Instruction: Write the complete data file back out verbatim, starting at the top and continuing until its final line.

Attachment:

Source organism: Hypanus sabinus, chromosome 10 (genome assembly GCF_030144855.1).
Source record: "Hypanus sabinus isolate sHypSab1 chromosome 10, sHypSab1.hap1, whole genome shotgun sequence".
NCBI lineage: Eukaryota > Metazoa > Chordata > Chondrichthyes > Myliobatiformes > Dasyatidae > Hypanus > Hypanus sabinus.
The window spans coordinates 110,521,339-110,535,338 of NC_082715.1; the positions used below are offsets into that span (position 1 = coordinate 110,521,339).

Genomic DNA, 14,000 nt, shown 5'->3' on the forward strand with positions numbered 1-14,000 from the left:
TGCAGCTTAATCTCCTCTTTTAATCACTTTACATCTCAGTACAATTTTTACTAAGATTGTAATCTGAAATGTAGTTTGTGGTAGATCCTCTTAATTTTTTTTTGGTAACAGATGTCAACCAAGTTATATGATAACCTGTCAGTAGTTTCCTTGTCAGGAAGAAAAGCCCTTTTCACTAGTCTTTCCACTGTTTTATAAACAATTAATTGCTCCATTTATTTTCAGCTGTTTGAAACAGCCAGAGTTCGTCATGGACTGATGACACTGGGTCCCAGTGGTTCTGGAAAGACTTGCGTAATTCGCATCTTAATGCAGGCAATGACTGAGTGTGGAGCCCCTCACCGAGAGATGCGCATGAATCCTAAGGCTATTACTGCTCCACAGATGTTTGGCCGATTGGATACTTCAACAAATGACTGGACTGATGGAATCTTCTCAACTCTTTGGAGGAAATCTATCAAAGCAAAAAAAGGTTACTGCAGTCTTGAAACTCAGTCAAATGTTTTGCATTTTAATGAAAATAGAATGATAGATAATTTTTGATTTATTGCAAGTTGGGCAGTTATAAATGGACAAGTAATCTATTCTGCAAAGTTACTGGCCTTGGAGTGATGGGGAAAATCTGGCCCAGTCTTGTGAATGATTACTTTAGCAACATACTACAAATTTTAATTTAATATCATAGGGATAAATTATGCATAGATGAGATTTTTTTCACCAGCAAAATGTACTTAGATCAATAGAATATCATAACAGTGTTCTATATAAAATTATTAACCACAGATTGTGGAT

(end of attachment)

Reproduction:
Source organism: Hypanus sabinus, chromosome 10 (genome assembly GCF_030144855.1).
Source record: "Hypanus sabinus isolate sHypSab1 chromosome 10, sHypSab1.hap1, whole genome shotgun sequence".
NCBI lineage: Eukaryota > Metazoa > Chordata > Chondrichthyes > Myliobatiformes > Dasyatidae > Hypanus > Hypanus sabinus.
The window spans coordinates 110,521,339-110,535,338 of NC_082715.1; the positions used below are offsets into that span (position 1 = coordinate 110,521,339).

Genomic DNA, 14,000 nt, shown 5'->3' on the forward strand with positions numbered 1-14,000 from the left:
TGCAGCTTAATCTCCTCTTTTAATCACTTTACATCTCAGTACAATTTTTACTAAGATTGTAATCTGAAATGTAGTTTGTGGTAGATCCTCTTAATTTTTTTTTGGTAACAGATGTCAACCAAGTTATATGATAACCTGTCAGTAGTTTCCTTGTCAGGAAGAAAAGCCCTTTTCACTAGTCTTTCCACTGTTTTATAAACAATTAATTGCTCCATTTATTTTCAGCTGTTTGAAACAGCCAGAGTTCGTCATGGACTGATGACACTGGGTCCCAGTGGTTCTGGAAAGACTTGCGTAATTCGCATCTTAATGCAGGCAATGACTGAGTGTGGAGCCCCTCACCGAGAGATGCGCATGAATCCTAAGGCTATTACTGCTCCACAGATGTTTGGCCGATTGGATACTTCAACAAATGACTGGACTGATGGAATCTTCTCAACTCTTTGGAGGAAATCTATCAAAGCAAAAAAAGGTTACTGCAGTCTTGAAACTCAGTCAAATGTTTTGCATTTTAATGAAAATAGAATGATAGATAATTTTTGATTTATTGCAAGTTGGGCAGTTATAAATGGACAAGTAATCTATTCTGCAAAGTTACTGGCCTTGGAGTGATGGGGAAAATCTGGCCCAGTCTTGTGAATGATTACTTTAGCAACATACTACAAATTTTAATTTAATATCATAGGGATAAATTATGCATAGATGAGATTTTTTTCACCAGCAAAATGTACTTAGATCAATAGAATATCATAACAGTGTTCTATATAAAATTATTAACCACAGATTGTGGAT